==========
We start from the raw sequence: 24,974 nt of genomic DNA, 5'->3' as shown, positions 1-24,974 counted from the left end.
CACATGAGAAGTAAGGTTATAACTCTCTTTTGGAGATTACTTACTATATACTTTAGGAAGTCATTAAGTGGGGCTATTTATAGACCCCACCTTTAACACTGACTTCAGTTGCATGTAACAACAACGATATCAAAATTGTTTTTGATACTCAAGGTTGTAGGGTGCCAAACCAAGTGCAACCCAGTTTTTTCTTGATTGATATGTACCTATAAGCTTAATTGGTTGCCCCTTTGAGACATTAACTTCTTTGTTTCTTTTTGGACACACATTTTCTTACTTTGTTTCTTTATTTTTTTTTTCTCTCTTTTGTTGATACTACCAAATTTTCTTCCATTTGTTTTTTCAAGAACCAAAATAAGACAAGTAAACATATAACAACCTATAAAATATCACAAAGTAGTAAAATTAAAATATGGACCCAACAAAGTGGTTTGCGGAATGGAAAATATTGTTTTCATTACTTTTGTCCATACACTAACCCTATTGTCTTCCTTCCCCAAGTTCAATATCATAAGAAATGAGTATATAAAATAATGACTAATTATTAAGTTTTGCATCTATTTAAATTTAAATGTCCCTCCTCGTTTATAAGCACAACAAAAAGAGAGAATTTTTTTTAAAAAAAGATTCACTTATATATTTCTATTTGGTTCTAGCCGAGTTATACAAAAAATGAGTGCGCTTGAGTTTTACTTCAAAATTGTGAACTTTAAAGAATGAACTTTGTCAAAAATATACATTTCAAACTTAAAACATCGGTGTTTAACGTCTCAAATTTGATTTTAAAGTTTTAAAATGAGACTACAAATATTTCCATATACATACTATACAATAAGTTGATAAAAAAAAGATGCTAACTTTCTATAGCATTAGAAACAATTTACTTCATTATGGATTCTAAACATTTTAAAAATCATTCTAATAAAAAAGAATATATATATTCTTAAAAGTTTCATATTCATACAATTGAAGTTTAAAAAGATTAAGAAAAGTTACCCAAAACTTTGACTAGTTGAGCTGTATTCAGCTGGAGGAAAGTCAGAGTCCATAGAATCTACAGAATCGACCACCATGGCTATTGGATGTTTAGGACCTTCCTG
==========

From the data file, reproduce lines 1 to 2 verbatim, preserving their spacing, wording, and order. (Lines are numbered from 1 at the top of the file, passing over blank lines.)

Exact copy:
We start from the raw sequence: 24,974 nt of genomic DNA, 5'->3' as shown, positions 1-24,974 counted from the left end.
CACATGAGAAGTAAGGTTATAACTCTCTTTTGGAGATTACTTACTATATACTTTAGGAAGTCATTAAGTGGGGCTATTTATAGACCCCACCTTTAACACTGACTTCAGTTGCATGTAACAACAACGATATCAAAATTGTTTTTGATACTCAAGGTTGTAGGGTGCCAAACCAAGTGCAACCCAGTTTTTTCTTGATTGATATGTACCTATAAGCTTAATTGGTTGCCCCTTTGAGACATTAACTTCTTTGTTTCTTTTTGGACACACATTTTCTTACTTTGTTTCTTTATTTTTTTTTTCTCTCTTTTGTTGATACTACCAAATTTTCTTCCATTTGTTTTTTCAAGAACCAAAATAAGACAAGTAAACATATAACAACCTATAAAATATCACAAAGTAGTAAAATTAAAATATGGACCCAACAAAGTGGTTTGCGGAATGGAAAATATTGTTTTCATTACTTTTGTCCATACACTAACCCTATTGTCTTCCTTCCCCAAGTTCAATATCATAAGAAATGAGTATATAAAATAATGACTAATTATTAAGTTTTGCATCTATTTAAATTTAAATGTCCCTCCTCGTTTATAAGCACAACAAAAAGAGAGAATTTTTTTTAAAAAAAGATTCACTTATATATTTCTATTTGGTTCTAGCCGAGTTATACAAAAAATGAGTGCGCTTGAGTTTTACTTCAAAATTGTGAACTTTAAAGAATGAACTTTGTCAAAAATATACATTTCAAACTTAAAACATCGGTGTTTAACGTCTCAAATTTGATTTTAAAGTTTTAAAATGAGACTACAAATATTTCCATATACATACTATACAATAAGTTGATAAAAAAAAGATGCTAACTTTCTATAGCATTAGAAACAATTTACTTCATTATGGATTCTAAACATTTTAAAAATCATTCTAATAAAAAAGAATATATATATTCTTAAAAGTTTCATATTCATACAATTGAAGTTTAAAAAGATTAAGAAAAGTTACCCAAAACTTTGACTAGTTGAGCTGTATTCAGCTGGAGGAAAGTCAGAGTCCATAGAATCTACAGAATCGACCACCATGGCTATTGGATGTTTAGGACCTTCCTG